What Steve Jobs Could Teach Us About Land Use and Transit Planning
Lessons for making urban spaces great from the celebrated entrepreneur
Steve Jobs died in 2011, but his life experience, as related by biographer Walter Isaacson, offers some important lessons for today’s transit and urban development practitioners. I just finished reading the biography and was struck — like many others — by what a notoriously awful person he was to those around him. Part of the challenge with someone as flawed as Jobs is accepting his ugly personal side along with the incredible positives he offered the world.
Those positives were not just the well-known products and companies he pioneered, from the personal computer revolution with Apple to Pixar to the iPod/iPad/iPhone phenomena. Rather, what I took away from the book was his philosophical approach to making great things, which inspired and enabled the products we all know. And that approach boiled down to making whatever you do excellent — like a fine piece of art.
Jobs was obsessed with detail and beauty. Even the Apple factory had to be elegant, clean, and organized, despite the lack of obvious economic benefit. He pushed his employees to create products that were beautiful like a Renaissance painting and simple and intuitive enough that a small child could grasp how to use them. This pride in aesthetics and desire to push his team to excellence helped make Apple products game-changers.
As U2 lead singer Bono argued of the iPod and its Apple creators:
These men have helped design the most beautiful art object in music culture since the electric guitar. That’s the ipod. The job of art is to chase ugliness away.
Significantly for transit and urban planners, Jobs emphasized a tight integration of typically disjointed company divisions in order to achieve this beauty and excellence. Apple’s designers, engineers, manufacturers, and product developers all worked in close collaboration. As Isaacson described:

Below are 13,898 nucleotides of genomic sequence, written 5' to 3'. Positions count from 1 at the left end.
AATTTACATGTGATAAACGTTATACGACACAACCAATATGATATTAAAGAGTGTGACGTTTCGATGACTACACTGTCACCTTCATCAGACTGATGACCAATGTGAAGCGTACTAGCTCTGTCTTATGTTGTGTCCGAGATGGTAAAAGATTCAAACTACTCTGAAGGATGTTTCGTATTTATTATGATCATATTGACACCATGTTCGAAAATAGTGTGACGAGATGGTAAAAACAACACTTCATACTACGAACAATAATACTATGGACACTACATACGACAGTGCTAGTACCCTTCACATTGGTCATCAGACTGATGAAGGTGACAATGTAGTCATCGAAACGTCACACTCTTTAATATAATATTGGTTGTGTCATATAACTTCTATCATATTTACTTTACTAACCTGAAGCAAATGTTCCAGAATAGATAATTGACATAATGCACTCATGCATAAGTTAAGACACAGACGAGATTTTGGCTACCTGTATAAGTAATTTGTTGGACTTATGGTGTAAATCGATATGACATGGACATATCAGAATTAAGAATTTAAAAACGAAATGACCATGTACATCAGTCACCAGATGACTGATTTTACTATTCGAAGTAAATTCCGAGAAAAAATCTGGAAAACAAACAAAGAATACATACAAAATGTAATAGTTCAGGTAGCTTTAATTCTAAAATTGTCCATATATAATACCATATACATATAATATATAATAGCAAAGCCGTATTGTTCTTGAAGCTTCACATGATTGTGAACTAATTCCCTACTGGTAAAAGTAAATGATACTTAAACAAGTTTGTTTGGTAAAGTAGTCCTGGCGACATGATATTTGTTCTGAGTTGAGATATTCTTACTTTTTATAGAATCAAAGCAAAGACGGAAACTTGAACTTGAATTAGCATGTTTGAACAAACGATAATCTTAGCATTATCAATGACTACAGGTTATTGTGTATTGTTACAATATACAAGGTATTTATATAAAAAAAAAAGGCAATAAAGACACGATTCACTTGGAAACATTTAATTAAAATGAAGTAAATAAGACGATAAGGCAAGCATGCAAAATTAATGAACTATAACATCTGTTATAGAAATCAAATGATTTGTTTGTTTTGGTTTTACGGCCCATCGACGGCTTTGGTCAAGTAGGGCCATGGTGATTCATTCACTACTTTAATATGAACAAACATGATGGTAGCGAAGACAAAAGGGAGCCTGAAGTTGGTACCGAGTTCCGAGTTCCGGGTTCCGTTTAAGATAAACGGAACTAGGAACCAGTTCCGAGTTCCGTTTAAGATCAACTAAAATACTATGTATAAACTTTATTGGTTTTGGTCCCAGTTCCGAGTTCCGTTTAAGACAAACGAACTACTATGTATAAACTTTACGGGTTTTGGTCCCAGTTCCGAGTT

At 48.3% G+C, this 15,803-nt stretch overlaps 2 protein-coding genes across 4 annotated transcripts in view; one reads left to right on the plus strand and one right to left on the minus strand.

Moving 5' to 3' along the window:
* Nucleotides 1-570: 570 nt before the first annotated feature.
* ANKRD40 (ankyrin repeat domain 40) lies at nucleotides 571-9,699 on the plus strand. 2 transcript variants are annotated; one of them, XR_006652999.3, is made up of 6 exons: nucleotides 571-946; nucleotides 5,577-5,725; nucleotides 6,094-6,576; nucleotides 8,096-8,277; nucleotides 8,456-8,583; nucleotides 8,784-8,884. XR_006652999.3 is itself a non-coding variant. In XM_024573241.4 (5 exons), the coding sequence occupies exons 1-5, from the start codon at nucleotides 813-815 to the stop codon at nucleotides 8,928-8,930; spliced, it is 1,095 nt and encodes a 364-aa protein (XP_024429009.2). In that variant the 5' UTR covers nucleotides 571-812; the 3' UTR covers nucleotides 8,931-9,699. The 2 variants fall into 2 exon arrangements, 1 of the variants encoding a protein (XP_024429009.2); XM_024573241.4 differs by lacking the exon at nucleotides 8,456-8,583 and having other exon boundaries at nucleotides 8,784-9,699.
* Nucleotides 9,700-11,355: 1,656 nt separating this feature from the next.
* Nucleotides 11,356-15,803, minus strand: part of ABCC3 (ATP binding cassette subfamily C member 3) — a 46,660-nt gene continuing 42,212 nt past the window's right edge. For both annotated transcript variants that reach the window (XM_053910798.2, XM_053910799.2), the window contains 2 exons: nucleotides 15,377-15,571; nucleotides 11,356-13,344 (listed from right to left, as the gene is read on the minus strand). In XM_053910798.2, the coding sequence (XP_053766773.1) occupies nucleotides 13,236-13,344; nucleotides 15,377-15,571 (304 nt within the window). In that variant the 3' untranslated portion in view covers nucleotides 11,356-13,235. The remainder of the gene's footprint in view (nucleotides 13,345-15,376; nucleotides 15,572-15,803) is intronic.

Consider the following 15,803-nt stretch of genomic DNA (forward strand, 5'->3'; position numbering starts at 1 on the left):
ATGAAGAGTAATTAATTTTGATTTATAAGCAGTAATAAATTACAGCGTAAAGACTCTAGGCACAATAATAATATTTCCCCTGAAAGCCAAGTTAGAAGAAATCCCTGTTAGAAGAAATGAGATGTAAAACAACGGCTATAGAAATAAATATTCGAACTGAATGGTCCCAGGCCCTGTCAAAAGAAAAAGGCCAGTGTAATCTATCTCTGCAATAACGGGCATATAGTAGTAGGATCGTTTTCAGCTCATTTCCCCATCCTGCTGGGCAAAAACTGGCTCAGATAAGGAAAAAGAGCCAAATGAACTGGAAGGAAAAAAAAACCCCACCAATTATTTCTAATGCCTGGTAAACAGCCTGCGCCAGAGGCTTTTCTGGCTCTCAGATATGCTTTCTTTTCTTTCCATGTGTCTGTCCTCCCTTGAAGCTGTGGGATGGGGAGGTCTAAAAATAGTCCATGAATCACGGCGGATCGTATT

At most other companies, engineering tends to drive design. The engineers set forth their specifications and requirements, and the designers come up with cases and shells that will accommodate them. For Jobs, the process tended to work the other other way. In the early days of Apple, Jobs had approved the design of the case of the original Macintosh, and the engineers had to make their board and components fit.
For transit in particular, this lesson points to the important need to build a product (rail transit) in close collaboration with the land use authorities in the jurisdiction through which the line travels. Too often, land use and transit decisions are uncoordinated. The transit agency focuses solely on getting the rail line built, and the rail planners and engineers devote themselves to logistics and street crossings and the like, instead of building toward a bigger picture of how the system fits into the surrounding environment. At most, a transit agency might seek to develop a few parcels it uses for construction staging near stations. But all the while, the local land use authority (the city or county) develops its own plans for the station area, in an often completely separate process.
The result at the human scale is that station entrances and access for pedestrians, bikers, bus riders, and drivers are not always inviting, practical, or safe. At the grander scale, the surrounding neighborhoods may lack the amenities, buildings, and destinations necessary to take full advantage of the system with higher ridership.